SHANGHAI (Reuters) - The Shenzhen government is investigating a unit of Chinese developer Evergrande, the city's financial regulator told investors on Monday, in the first sign of an official inquiry into the wealth management crisis at the real estate giant.
Evergrande, the world's most indebted property developer headquartered in Shenzhen, owes $305 billion and has run short of cash, triggering concerns its problems could ripple through China's financial system.
As its liquidity crisis deepened, the company's wealth arm earlier this month missed a payment on wealth management products (WMPs), leading to protests by investors who fear they will never get their money back.
In a letter to investors seen by Reuters, the Shenzhen Financial Regulatory Bureau said "relevant departments of the Shenzhen government have gathered public opinions about Evergrande Wealth and are launching a thorough investigation into related issues of the company".
It is also urging China Evergrande and Evergrande Wealth to work to repay investors, the letter said, which was sent following investor demands for an inquiry.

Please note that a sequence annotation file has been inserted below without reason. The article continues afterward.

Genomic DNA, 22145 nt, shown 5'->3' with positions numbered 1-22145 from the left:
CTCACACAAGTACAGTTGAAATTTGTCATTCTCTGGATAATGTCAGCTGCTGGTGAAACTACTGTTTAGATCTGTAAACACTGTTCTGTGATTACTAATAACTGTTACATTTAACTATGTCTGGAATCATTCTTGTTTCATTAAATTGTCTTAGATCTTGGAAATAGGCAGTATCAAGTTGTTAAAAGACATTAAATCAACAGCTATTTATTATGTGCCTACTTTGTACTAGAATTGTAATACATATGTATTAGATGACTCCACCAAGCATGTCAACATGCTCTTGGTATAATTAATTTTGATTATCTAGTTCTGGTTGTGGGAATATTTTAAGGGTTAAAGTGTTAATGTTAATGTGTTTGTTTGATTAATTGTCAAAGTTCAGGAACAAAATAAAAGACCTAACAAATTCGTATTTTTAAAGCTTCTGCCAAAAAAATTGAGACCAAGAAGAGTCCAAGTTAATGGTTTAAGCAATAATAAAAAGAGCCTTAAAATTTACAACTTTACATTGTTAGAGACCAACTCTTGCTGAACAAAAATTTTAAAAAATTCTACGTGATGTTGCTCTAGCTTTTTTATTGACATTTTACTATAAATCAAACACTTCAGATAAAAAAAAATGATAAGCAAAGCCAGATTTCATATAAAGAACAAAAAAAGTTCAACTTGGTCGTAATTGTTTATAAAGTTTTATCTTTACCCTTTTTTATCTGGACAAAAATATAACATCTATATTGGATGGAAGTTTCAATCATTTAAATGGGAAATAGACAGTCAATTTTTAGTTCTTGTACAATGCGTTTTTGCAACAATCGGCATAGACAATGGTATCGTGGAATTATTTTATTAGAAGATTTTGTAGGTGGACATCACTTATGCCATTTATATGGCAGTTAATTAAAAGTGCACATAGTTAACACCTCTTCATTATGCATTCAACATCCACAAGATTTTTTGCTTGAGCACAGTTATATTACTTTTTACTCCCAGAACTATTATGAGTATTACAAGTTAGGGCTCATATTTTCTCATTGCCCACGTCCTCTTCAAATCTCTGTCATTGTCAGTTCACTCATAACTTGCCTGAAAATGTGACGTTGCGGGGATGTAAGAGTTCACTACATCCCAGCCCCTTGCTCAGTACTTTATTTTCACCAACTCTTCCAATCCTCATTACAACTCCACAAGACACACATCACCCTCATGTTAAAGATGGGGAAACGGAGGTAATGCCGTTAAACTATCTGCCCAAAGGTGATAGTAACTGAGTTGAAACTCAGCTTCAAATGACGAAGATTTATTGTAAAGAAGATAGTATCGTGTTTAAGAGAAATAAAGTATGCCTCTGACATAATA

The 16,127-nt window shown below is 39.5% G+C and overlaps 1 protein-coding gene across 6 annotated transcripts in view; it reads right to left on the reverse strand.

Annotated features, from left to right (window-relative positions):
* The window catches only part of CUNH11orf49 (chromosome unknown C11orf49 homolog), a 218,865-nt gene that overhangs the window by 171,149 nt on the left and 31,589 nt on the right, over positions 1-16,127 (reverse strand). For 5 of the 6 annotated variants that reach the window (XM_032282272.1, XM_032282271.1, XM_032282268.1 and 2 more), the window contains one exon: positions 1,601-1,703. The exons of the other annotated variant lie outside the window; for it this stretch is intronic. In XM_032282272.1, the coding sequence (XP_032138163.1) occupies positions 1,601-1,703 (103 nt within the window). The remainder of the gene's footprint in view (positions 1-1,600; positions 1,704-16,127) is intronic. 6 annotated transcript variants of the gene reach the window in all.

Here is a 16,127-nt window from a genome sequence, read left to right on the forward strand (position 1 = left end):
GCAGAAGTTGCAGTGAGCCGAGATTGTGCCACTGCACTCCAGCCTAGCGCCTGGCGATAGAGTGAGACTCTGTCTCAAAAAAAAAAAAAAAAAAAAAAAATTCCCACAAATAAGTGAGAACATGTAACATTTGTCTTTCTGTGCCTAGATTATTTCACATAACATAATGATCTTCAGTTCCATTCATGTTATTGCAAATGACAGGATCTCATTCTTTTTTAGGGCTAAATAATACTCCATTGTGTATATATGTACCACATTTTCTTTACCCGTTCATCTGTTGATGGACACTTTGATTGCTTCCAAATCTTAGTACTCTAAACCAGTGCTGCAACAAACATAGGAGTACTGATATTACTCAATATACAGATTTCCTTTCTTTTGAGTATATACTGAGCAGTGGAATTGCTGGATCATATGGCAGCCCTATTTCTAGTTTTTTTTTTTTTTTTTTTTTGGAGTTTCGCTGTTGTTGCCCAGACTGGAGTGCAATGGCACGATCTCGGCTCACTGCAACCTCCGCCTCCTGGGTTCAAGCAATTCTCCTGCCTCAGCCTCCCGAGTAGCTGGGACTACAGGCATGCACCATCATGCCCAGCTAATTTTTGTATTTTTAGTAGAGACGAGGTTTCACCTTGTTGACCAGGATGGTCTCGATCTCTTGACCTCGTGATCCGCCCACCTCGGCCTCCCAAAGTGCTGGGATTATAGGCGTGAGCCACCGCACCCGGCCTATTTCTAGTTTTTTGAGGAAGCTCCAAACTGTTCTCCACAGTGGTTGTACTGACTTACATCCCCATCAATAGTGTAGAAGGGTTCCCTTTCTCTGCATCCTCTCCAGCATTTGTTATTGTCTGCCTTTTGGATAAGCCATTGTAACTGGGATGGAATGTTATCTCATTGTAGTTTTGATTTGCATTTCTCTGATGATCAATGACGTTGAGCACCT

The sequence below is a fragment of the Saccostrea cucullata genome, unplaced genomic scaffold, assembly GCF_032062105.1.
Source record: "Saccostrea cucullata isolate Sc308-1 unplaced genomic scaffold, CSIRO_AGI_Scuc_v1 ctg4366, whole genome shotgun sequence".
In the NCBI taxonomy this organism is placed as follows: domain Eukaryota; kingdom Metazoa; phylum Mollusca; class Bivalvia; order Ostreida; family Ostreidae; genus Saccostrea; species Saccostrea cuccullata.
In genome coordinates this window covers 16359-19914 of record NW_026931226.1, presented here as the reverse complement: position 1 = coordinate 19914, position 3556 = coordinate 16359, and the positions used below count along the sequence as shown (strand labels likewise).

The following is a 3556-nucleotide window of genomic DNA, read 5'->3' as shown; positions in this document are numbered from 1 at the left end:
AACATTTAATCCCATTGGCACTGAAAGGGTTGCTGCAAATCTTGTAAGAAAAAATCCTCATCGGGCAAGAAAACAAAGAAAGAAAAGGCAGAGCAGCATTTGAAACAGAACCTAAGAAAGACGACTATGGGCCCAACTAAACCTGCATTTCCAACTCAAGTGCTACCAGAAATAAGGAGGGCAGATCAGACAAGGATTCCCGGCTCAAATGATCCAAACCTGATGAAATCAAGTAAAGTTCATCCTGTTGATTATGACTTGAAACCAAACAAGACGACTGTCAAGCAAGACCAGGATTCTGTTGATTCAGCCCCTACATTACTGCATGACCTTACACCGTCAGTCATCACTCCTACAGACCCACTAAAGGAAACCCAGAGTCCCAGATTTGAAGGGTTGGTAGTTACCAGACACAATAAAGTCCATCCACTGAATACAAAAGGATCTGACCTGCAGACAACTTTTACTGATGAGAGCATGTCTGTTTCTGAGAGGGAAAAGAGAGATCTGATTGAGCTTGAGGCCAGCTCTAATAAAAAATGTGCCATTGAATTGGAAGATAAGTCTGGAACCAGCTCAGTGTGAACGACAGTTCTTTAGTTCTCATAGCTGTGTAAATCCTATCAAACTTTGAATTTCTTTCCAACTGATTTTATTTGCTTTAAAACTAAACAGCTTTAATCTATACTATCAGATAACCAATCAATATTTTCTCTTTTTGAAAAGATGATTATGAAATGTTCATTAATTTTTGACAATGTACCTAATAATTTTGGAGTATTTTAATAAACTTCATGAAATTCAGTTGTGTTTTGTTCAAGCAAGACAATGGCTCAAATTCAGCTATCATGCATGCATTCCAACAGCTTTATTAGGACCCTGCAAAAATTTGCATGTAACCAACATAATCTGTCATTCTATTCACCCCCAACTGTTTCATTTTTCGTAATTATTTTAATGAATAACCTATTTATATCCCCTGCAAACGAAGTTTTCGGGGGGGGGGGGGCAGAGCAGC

Neither Evergrande, nor the government of Shenzhen replied to requests seeking comment.
China Evergrande, in common with other heavily-indebted conglomerates, issued high-yielding WMPs to investors - a popular way of borrowing that sidesteps government lending restrictions.
More than 80,000 people – including Evergrande employees, their families and friends as well as owners of Evergrande properties - bought WMPs through Evergrande that raised more than 100 billion yuan ($15.47 billion) in the last five years, and some 40 billion yuan of the investments are outstanding, a sales manager of Evergrande Wealth and investors said. [L4N2QM1U0]
($1 = 6.4662 Chinese yuan renminbi)
(Reporting by Samuel Shen, Zhang Yan and Brenda Goh; editing by Carmel Crimmins and Barbara Lewis)